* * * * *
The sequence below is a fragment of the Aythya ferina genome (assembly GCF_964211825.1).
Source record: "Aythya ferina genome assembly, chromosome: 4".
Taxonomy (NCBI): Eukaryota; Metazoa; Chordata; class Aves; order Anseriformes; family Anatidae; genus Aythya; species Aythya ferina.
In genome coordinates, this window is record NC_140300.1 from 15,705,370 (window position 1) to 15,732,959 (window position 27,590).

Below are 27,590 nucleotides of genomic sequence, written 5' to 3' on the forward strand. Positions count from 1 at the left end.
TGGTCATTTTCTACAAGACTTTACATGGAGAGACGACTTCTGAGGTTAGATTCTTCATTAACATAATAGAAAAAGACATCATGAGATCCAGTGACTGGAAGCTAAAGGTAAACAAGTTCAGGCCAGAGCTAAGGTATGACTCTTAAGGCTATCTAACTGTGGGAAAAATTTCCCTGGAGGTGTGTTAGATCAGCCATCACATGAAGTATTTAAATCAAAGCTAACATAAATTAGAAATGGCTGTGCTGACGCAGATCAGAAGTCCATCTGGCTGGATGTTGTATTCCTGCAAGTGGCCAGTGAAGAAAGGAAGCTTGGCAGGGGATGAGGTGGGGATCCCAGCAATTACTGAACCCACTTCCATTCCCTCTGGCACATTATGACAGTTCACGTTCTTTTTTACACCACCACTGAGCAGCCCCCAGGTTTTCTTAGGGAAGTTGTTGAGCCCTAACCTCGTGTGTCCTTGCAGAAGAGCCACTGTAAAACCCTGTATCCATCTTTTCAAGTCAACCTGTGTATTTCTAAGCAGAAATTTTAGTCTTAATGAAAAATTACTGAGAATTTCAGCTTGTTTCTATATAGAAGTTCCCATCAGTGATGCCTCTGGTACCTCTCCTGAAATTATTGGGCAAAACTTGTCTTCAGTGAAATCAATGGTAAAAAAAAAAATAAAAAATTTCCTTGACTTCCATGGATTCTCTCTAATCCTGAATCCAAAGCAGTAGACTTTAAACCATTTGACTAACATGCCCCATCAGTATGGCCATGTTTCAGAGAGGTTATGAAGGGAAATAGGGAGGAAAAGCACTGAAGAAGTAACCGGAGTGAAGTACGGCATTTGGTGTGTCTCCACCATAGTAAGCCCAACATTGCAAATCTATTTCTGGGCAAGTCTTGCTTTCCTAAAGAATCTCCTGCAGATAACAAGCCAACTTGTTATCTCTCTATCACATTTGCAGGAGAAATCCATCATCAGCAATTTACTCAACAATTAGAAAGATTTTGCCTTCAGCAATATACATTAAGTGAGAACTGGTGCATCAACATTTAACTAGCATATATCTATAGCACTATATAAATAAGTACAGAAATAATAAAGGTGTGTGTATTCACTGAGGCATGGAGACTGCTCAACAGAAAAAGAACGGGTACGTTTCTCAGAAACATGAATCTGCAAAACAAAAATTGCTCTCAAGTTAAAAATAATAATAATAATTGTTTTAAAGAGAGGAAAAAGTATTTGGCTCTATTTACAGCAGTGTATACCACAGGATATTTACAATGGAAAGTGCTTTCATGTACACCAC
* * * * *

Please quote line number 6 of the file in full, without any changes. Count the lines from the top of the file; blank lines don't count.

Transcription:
TGGTCATTTTCTACAAGACTTTACATGGAGAGACGACTTCTGAGGTTAGATTCTTCATTAACATAATAGAAAAAGACATCATGAGATCCAGTGACTGGAAGCTAAAGGTAAACAAGTTCAGGCCAGAGCTAAGGTATGACTCTTAAGGCTATCTAACTGTGGGAAAAATTTCCCTGGAGGTGTGTTAGATCAGCCATCACATGAAGTATTTAAATCAAAGCTAACATAAATTAGAAATGGCTGTGCTGACGCAGATCAGAAGTCCATCTGGCTGGATGTTGTATTCCTGCAAGTGGCCAGTGAAGAAAGGAAGCTTGGCAGGGGATGAGGTGGGGATCCCAGCAATTACTGAACCCACTTCCATTCCCTCTGGCACATTATGACAGTTCACGTTCTTTTTTACACCACCACTGAGCAGCCCCCAGGTTTTCTTAGGGAAGTTGTTGAGCCCTAACCTCGTGTGTCCTTGCAGAAGAGCCACTGTAAAACCCTGTATCCATCTTTTCAAGTCAACCTGTGTATTTCTAAGCAGAAATTTTAGTCTTAATGAAAAATTACTGAGAATTTCAGCTTGTTTCTATATAGAAGTTCCCATCAGTGATGCCTCTGGTACCTCTCCTGAAATTATTGGGCAAAACTTGTCTTCAGTGAAATCAATGGTAAAAAAAAAAATAAAAAATTTCCTTGACTTCCATGGATTCTCTCTAATCCTGAATCCAAAGCAGTAGACTTTAAACCATTTGACTAACATGCCCCATCAGTATGGCCATGTTTCAGAGAGGTTATGAAGGGAAATAGGGAGGAAAAGCACTGAAGAAGTAACCGGAGTGAAGTACGGCATTTGGTGTGTCTCCACCATAGTAAGCCCAACATTGCAAATCTATTTCTGGGCAAGTCTTGCTTTCCTAAAGAATCTCCTGCAGATAACAAGCCAACTTGTTATCTCTCTATCACATTTGCAGGAGAAATCCATCATCAGCAATTTACTCAACAATTAGAAAGATTTTGCCTTCAGCAATATACATTAAGTGAGAACTGGTGCATCAACATTTAACTAGCATATATCTATAGCACTATATAAATAAGTACAGAAATAATAAAGGTGTGTGTATTCACTGAGGCATGGAGACTGCTCAACAGAAAAAGAACGGGTACGTTTCTCAGAAACATGAATCTGCAAAACAAAAATTGCTCTCAAGTTAAAAATAATAATAATAATTGTTTTAAAGAGAGGAAAAAGTATTTGGCTCTATTTACAGCAGTGTATACCACAGGATATTTACAATGGAAAGTGCTTTCATGTACACCAC